Why I Do Not Vote


This originally appeared November 14, 2000.

With the 2000 election behind us – if, indeed, it will ever be behind us – I have now gone 36 years without participating in the voting process. It was not always thus. Upon my graduation from law school, my first full-time job was that of executive secretary of the Nebraska Republican Party. I later became a member of the State Central Committee, the Young Republican State Executive Committee, one of the incorporators of Barry Goldwater's first national fund-raising campaign, and a member of the Nebraska delegation to the 1964 Republican National Convention. The Goldwater movement was the precursor to the modern Libertarian Party, and was largely energized by young men and women who were convinced that state power had become destructive of individual liberty and social order, and that "working within the system" could change all of that. My experiences in the Republican Party convinced me otherwise. Like Karl Hess, a man who was to become one of my dearest friends years later, I quickly lost my appetite for politics and have never returned.

Is there a case to be made for voting? Indeed there is, if one believes that social order is a quality that can be instilled, by violence and other coercive means, by political authorities. I do not accept this proposition. To the contrary, I believe that social order is the product of unseen, spontaneous influences of which most of us are not consciously aware. The study of economics helped me to understand how we respond, marginally, to fluctuations that are continuously generated by one another's self-seeking pursuits. I also came to understand that politics – like a rock thrown through a spider's web – disrupts these informal processes as well as the existing patterns of interconnectedness upon which any social order depends.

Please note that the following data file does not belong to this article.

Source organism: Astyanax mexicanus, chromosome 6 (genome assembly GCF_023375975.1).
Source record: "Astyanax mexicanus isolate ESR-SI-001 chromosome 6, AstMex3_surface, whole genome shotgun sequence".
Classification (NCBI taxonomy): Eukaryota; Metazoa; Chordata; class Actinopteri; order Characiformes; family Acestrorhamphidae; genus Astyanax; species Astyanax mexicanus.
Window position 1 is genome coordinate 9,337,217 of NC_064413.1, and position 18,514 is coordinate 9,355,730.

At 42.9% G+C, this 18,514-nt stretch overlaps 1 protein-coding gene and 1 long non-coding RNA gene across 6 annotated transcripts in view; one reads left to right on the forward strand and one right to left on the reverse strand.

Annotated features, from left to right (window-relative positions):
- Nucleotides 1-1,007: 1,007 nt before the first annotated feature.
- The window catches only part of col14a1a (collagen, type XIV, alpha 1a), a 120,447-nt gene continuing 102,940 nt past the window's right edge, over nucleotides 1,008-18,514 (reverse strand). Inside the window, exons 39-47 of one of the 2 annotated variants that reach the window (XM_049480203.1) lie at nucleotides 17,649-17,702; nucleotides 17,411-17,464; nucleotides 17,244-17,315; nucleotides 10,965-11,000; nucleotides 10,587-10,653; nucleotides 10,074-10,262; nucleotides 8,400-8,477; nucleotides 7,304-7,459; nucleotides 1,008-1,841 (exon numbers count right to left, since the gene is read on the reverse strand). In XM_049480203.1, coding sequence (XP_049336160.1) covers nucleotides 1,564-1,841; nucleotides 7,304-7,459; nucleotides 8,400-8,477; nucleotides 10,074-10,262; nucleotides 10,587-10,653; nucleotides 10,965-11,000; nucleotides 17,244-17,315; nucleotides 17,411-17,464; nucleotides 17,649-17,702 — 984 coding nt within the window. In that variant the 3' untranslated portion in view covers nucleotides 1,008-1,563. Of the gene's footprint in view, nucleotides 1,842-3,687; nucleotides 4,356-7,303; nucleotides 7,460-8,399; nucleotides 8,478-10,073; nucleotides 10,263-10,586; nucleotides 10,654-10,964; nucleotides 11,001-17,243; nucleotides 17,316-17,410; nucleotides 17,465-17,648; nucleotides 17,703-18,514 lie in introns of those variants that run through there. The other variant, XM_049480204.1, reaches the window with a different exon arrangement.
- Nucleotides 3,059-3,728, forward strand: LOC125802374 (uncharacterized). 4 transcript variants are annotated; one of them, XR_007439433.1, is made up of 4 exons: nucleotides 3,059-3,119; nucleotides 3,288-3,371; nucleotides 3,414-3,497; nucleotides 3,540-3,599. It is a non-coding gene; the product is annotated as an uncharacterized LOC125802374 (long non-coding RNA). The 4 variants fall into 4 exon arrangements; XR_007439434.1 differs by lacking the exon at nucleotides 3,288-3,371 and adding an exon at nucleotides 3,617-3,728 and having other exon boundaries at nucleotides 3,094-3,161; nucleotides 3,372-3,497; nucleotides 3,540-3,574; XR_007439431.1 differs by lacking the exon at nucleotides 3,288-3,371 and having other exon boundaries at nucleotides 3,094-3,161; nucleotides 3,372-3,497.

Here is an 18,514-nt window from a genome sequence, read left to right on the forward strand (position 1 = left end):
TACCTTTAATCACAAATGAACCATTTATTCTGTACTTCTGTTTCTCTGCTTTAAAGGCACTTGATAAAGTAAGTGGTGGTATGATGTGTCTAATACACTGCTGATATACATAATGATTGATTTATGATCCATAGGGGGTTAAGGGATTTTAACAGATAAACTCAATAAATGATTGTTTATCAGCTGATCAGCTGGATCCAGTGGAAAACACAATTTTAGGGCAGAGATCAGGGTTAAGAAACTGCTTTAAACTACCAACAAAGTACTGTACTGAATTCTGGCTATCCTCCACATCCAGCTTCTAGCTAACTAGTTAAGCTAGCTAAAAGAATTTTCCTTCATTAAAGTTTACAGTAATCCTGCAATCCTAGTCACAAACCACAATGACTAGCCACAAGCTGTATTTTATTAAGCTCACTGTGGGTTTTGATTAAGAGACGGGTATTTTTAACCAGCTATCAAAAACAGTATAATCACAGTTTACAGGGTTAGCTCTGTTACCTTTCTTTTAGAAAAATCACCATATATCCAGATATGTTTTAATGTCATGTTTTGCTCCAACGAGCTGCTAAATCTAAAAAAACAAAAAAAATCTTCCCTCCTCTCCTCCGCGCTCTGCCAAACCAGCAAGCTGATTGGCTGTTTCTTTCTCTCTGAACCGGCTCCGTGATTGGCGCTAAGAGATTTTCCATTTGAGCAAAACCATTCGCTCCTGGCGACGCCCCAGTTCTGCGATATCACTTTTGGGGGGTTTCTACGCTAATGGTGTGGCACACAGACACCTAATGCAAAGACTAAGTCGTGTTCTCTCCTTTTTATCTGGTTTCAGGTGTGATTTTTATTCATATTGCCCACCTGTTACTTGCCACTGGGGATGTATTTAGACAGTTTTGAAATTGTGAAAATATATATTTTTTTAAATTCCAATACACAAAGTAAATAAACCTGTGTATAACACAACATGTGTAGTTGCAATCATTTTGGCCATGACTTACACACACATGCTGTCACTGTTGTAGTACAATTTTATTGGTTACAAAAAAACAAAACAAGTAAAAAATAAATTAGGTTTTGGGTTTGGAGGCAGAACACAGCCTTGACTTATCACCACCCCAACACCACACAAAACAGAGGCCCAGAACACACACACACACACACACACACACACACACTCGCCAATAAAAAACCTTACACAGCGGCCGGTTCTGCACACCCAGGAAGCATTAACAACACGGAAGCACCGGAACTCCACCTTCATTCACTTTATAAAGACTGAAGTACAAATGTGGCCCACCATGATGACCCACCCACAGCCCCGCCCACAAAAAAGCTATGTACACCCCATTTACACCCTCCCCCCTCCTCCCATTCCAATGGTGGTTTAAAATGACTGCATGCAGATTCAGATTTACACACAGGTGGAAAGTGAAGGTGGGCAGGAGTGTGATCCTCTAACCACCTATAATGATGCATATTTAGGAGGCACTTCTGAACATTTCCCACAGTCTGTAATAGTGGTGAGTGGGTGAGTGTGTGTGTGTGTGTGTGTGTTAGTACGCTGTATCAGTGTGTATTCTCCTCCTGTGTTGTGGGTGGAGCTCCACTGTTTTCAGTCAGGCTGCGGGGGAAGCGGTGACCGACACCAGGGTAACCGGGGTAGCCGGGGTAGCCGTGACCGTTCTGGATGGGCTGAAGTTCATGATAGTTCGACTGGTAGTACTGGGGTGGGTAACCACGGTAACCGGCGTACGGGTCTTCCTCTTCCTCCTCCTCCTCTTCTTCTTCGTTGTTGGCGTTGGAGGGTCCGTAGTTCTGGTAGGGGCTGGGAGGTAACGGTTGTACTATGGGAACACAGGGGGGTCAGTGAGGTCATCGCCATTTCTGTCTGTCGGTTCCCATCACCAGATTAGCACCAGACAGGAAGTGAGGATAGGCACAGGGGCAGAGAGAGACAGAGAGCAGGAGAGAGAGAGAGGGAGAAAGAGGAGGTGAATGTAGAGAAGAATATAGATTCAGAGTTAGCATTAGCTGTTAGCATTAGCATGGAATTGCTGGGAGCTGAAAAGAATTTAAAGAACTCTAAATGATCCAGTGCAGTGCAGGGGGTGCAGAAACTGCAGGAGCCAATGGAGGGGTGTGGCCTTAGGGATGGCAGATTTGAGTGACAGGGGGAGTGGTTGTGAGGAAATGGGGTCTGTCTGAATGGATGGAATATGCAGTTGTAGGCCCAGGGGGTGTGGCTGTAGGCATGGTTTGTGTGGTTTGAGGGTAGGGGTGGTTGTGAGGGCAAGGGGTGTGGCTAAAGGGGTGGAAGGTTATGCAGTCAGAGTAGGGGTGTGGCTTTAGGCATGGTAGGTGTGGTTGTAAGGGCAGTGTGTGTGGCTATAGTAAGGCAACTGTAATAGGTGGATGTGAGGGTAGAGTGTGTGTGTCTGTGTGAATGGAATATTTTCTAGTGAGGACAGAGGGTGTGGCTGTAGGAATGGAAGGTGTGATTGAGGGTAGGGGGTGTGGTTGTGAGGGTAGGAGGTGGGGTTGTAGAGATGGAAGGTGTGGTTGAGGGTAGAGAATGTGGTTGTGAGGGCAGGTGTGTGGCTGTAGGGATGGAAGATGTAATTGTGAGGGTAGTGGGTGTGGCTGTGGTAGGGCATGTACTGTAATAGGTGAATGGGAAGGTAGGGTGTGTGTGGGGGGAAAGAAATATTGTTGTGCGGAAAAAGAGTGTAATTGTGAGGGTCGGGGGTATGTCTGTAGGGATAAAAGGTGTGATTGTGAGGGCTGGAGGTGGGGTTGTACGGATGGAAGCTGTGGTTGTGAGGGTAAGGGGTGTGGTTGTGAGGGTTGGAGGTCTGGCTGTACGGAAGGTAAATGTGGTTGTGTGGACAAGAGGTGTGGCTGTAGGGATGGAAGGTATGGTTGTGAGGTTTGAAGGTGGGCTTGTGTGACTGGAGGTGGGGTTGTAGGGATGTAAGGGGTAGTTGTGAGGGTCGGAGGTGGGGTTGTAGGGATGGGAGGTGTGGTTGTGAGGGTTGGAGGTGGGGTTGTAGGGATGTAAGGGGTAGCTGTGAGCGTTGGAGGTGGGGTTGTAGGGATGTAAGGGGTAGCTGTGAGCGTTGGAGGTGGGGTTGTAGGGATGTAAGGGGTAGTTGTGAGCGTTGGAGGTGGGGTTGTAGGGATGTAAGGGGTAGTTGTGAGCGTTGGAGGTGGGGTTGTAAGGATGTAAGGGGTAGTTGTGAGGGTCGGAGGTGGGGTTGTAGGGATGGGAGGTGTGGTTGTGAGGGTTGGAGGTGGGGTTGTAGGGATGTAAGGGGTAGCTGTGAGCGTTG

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I suspect that most of those reading these words share my sense of liberty and social order, and so I shall not address the mindset of the statists herein. I understand the temptation, born largely of a sense of frustration, of wanting to participate in the political process in order to get persons elected who more closely reflect one's views. The illusion of a short-term reduction in the rate of increase of state power clouds the longer-term consequences inherent in political participation. Political systems derive their power not from guns and prisons, but from the willingness of those who are to be ruled to expend their energies on their behalf. For state power to exist, a significant number of men and women must sanction the idea of being ruled by others, a sanction that depends, ultimately, upon the credibility of those who exercise such power. When we vote in an election, we are declaring, by our actions, our support for the process of some people ruling others by coercive means. Our motivations for such participation – even if they be openly expressed as a desire to bring state power to an end – do not mitigate the fact that our energies are being employed on behalf of the destructive principle that liberty and social order can best be fostered through the coercive machinery of the state.